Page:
How to make a perfect pie crust

CLASSIC PIE CRUST RECIPE   |   12 USEFUL TIPS

Perfect pie crust is easy. It is fast, it is cheap and it is delicious. A homemade pie crust is the key to any good pie and will truly make a difference! Here’s how professional pastry chefs make it here in France (recipe from Alain Ducasse’s chef school); you don’t need to be experienced nor have any special equipment.

Piecrust tutorial 6 | Infinite belly

Whisk | Infinite belly

Pie crust tutorial | Infinite belly


Classic pie crust | For 2 pies (app. 25cm baking pans)


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A Love Suprême

RECIPES:   FESTIVE ROASTED GUINEAFOWL + CHESTNUTS   |   SAVORY PEARS   |   GLAZED WINTER CARROTS

Guineafowl 6 | Infinite bellySpilt wine | Infinite belly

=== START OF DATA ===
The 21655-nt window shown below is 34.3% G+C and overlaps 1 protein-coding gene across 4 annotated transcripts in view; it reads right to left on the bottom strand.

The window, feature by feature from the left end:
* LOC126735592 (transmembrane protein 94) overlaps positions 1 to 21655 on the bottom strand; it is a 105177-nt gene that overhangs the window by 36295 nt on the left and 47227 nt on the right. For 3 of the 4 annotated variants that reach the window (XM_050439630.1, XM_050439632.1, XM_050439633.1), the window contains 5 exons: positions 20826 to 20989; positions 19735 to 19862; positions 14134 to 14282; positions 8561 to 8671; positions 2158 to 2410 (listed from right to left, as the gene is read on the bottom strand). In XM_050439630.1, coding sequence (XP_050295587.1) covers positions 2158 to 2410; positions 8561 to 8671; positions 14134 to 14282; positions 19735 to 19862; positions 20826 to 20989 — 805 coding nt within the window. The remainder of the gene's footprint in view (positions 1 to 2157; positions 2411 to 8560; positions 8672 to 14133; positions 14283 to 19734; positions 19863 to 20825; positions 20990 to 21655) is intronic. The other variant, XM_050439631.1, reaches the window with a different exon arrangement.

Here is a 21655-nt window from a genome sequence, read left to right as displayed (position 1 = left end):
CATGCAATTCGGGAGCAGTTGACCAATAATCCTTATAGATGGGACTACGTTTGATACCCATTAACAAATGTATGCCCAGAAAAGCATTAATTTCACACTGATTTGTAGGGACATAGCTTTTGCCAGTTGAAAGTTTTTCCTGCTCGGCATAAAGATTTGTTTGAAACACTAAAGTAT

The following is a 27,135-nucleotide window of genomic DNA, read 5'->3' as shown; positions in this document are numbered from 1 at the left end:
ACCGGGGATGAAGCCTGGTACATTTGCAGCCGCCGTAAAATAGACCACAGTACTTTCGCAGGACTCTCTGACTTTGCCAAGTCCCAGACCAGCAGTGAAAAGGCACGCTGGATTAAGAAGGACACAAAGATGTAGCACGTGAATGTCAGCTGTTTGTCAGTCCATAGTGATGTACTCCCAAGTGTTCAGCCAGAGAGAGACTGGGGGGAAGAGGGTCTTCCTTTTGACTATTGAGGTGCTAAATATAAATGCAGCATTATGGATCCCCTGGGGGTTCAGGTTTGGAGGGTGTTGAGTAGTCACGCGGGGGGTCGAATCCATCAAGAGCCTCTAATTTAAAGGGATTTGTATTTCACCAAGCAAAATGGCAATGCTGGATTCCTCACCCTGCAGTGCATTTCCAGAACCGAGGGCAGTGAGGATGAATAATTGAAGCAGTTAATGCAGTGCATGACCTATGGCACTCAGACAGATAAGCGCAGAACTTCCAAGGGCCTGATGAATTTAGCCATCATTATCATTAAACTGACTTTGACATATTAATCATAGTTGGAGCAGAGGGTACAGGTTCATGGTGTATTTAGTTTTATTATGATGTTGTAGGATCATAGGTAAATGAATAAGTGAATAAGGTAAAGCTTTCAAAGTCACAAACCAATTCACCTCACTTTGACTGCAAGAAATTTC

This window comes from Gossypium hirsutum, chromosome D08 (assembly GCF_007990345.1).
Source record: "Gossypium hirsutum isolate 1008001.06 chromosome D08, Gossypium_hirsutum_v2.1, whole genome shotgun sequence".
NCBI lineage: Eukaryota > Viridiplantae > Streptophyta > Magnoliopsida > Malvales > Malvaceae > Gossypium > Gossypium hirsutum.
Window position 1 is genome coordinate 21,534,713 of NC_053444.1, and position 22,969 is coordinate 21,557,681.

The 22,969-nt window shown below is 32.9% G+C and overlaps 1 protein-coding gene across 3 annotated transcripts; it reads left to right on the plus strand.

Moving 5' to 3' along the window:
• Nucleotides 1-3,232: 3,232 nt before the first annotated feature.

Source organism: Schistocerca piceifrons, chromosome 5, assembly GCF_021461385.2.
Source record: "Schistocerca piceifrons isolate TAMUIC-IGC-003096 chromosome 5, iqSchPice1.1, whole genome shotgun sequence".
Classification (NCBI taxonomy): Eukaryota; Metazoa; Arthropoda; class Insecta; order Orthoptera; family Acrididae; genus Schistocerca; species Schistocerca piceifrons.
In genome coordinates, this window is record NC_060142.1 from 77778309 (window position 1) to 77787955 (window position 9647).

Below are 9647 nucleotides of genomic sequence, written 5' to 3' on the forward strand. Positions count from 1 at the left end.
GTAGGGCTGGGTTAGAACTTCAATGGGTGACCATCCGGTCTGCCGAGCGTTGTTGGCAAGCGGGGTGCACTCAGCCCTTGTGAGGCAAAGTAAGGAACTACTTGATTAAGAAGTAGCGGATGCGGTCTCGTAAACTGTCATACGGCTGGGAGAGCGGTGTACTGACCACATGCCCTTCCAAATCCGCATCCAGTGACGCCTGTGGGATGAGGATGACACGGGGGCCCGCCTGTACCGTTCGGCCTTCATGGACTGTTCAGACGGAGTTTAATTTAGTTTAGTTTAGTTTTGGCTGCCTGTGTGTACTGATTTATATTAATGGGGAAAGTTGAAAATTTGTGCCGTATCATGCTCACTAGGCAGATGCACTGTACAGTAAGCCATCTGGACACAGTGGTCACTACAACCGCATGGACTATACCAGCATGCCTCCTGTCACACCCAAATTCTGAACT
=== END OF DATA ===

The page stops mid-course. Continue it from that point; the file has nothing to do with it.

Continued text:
I never thought I’d live in a stone house. In California, tradition (and earthquake codes) requires supple wood, whether it was used to build a Reconstruction era Victorian house in Haight-Ashbury, a rustic cabin in Big Sur, or a McMansion in Orange County. Many were built en masse, tract homes covering entire neighborhoods that over decades gained new wings, stories, and windows that today engulf the original. But here in rural France as I drive through any given road I pass by stone houses with crooked walls and slanted roofs.

Leaf | Infinite bellyRaw carrots & pears | Infinite bellyA Christmas meal | Infinite belly

A large red truck can be seen at the entrance of a barn, chickens and ducks roam freely and I have to slow the car down to a crawl. The earth is anything but flat; bumps and slopes abound, and yet human dwellings and farms are well adapted to this tumultuous landscape. Not all stone houses are equal, but it takes a while to tell them apart. Gradually, I develop a preference for stones of certain colors and sizes, old wooden blinds painted to match the front door, and a montée de grange or barn ramp that is so typical of houses in this part of Auvergne.